If you are like me and running ancient software, you will occasionally run into issues caused by the age of your program. Sometimes these problems come up only when you have to reinstall them.

Due to an unforeseen computer problem, I had to reinstall my Microsoft Office. I’m running 2007. Sometimes I’m on another machine running Word 2010.

I now find myself regularly coming up against this problem: When I open a Word document last saved in one version in the other, Word is losing spaces in the translation from one Word version to the other. A lot of spaces.

This is a huge formatting and editing headache when you are getting an entire novel ready for publication.

After some research I learned the issue is a known glitch in Word 2007 and specific to the conversion between 2007 and 2010 versions.

The good news is Microsoft developed a fix for it and it was likely fixed in a patch to Word 2007 years ago.

Now here is the bad news: I found the Office fix, installing the patch, but it won’t work.

https://support.microsoft.com/en-us/help/2633585/spaces-are-missing-between-some-words-when-you-open-a-word-2010-docume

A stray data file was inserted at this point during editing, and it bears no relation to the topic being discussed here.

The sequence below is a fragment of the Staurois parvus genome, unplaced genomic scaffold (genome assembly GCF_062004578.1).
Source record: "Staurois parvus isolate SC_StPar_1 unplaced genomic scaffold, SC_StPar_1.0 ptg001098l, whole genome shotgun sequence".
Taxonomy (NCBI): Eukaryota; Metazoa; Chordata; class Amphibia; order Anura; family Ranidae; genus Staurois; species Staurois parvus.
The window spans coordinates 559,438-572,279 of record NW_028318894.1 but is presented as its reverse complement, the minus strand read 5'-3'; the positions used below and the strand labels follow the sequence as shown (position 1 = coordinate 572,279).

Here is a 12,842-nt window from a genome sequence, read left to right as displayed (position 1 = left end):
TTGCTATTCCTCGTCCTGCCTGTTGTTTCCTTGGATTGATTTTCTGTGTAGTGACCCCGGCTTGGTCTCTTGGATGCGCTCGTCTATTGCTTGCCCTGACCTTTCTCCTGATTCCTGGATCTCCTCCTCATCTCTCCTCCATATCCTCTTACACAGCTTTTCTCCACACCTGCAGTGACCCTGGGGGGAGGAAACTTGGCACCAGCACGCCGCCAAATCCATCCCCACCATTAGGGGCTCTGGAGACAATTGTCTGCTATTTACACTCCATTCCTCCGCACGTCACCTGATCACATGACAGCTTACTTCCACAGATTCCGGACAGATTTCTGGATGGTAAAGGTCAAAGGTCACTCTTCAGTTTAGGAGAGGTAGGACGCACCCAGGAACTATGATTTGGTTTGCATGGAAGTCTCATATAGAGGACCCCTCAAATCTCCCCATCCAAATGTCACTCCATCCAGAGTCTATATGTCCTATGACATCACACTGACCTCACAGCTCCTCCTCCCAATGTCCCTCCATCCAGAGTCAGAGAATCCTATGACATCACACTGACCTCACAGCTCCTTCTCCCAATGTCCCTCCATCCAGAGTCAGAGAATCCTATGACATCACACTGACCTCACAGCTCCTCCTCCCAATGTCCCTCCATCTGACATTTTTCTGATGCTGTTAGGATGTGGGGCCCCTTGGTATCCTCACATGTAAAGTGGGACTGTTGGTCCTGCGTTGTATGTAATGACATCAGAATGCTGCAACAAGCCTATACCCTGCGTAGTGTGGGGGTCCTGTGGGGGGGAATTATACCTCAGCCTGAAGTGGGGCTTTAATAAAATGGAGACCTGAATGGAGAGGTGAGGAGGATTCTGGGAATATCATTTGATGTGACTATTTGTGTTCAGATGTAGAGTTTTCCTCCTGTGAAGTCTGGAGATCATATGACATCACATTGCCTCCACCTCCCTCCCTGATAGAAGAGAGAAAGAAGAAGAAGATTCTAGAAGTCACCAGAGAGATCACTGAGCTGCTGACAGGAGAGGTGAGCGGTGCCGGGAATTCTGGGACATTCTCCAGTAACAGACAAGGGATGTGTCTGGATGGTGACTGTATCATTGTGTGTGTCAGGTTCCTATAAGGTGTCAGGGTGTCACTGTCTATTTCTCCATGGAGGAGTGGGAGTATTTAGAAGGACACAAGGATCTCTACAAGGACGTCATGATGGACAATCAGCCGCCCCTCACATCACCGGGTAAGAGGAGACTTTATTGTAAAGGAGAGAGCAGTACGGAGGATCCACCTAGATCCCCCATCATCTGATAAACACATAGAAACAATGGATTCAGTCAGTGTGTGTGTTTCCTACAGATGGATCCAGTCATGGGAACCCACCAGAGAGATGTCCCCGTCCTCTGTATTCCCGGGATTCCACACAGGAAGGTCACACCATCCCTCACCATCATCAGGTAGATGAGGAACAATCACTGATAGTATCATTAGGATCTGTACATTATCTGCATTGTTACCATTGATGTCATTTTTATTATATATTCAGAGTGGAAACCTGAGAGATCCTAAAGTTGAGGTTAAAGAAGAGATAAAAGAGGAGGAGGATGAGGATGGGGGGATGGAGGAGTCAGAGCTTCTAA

The problem with this fix is that Microsoft is no longer supporting Word 2007, so the patch is no longer available.

Since installing the patch is no longer possible, that leaves other workarounds involving either getting creative or spending money.

1) The Money Fix: Throw money at your computer. Literally. No? Okay, figuratively.

You can uninstall Office and purchase a bare bones one device only Word, Excel, and PowerPoint only Office package with no service available for the one time purchase price of $169 CAD.

Alternatively, you can get more with a monthly subscription for $8 per month ($79/year) or even more for $11 per month ($109/year)

*prices at the time of the article

https://products.office.com/en-ca/buy/office

While I’m not a “starving artist”, I am an author and I am broke. So, I’m going to look at what is behind door number 2.

2) The Creative Fix:

Workaround 1: Before saving that Word document you can do a “replace all” to replace all single spaces with double spaces. After opening the document in the other Word program repeat the replace all changing all double spaces with single spaces. This is clunky and impractical, but a workaround. You will have to do it every time you will be working on or sending to someone using a machine with the other Word version. And, there is no guarantee it won’t occasionally drop a double spaced double-space.

Note: to make this work I had to show all paragraph marks and other hidden formatting symbols before doing the replace all.